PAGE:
MINORS 1898

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1898 Atlantic League

The third year of the league that "made" Ed Barrow, this is a gorgeous example of a carousel. Notice the balance among the four "southern teams" of this loop: One of either Richmond, Lancaster, or Reading took turns beating up Norfolk while the other two clubs had to face each other during sectional play. This drove the carousel while the four "northern teams" lollygagged.

All leagues are oriented either south-north or east-west: the Atlantic League was always of the south-north variety. With few exceptions, all pre-1969 schedules took advantage of this orientation and dedicated specific parts of the season to "sectional play" and "intersectional play". Sectional play meant (for the Atlantic League) that the southern teams played among each other during a given period, and in this way seasons almost always started with a three or four home and road game series versus each other southern club. Then the schedule would take southern clubs into a long road trip into "northern territory" which usually ended Memorial day. The northern clubs would then visit southern territory. This could usually be repeated three, sometimes four times, to complete a schedule, and, additionally, patterns over time were honored such as southern teams visiting the north on the first road trip in even years, and northern teams visiting the south on the first road trip in odd years, etc. This geographical component of schedules and leagues is the reason that leagues were referred to as "circuits" and "loops" in the days of old.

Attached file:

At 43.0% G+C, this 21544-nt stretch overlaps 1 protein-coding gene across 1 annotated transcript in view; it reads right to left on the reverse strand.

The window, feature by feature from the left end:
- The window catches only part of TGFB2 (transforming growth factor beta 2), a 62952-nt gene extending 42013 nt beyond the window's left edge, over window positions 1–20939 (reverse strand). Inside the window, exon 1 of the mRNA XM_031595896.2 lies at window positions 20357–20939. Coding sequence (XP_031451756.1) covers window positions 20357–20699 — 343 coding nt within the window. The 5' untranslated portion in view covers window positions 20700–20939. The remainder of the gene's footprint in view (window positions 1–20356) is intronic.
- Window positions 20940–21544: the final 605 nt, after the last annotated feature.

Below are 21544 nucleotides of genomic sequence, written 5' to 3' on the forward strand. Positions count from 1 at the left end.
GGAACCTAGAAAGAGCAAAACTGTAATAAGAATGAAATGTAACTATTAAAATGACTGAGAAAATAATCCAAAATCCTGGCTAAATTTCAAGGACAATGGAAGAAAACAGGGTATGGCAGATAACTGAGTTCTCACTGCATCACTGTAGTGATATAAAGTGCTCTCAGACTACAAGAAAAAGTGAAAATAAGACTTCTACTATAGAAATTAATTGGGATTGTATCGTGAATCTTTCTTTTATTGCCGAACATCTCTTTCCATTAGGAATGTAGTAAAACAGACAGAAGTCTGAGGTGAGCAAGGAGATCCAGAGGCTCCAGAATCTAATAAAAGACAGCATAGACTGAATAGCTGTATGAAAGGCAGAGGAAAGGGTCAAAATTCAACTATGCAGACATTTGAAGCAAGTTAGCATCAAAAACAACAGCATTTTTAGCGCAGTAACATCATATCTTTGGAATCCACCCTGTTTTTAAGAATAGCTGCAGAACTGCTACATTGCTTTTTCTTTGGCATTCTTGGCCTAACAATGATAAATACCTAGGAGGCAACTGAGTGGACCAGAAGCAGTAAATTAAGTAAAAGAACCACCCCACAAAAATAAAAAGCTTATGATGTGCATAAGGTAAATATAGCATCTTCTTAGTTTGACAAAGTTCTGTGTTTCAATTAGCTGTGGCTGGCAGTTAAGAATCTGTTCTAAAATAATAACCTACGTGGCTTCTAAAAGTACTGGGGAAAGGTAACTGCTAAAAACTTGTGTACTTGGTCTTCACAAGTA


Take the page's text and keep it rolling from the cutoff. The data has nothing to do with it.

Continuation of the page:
Prior to 1898 Billy Sharsig moved his reincarnation of the "Philadelphia Athletics" - a team which entered the Atlantic league mid-1896 - to Allentown, where it was the only Pennsylvanian member of the northern circuit.

Typical of the 1890's, this league hit some solvency problems in July. Hartford owner Mr. Birmingham simply quit in the face of debt and recently released Brooklyn manager Billy Barnie quickly raised enough money to purchase the team. But this cash did not include player back salaries and the players refused to recognize this new ownership: Barnie dropped the deal, and league President Barrow created a co-operative plan by which the Hartford players themselves owned the team.

The Norfolk players too went unpaid through most of June, and went on strike July 11th. Barrow suspended all of them, stocked the team with replacement players, and they won 15 of their last 60 games.

 

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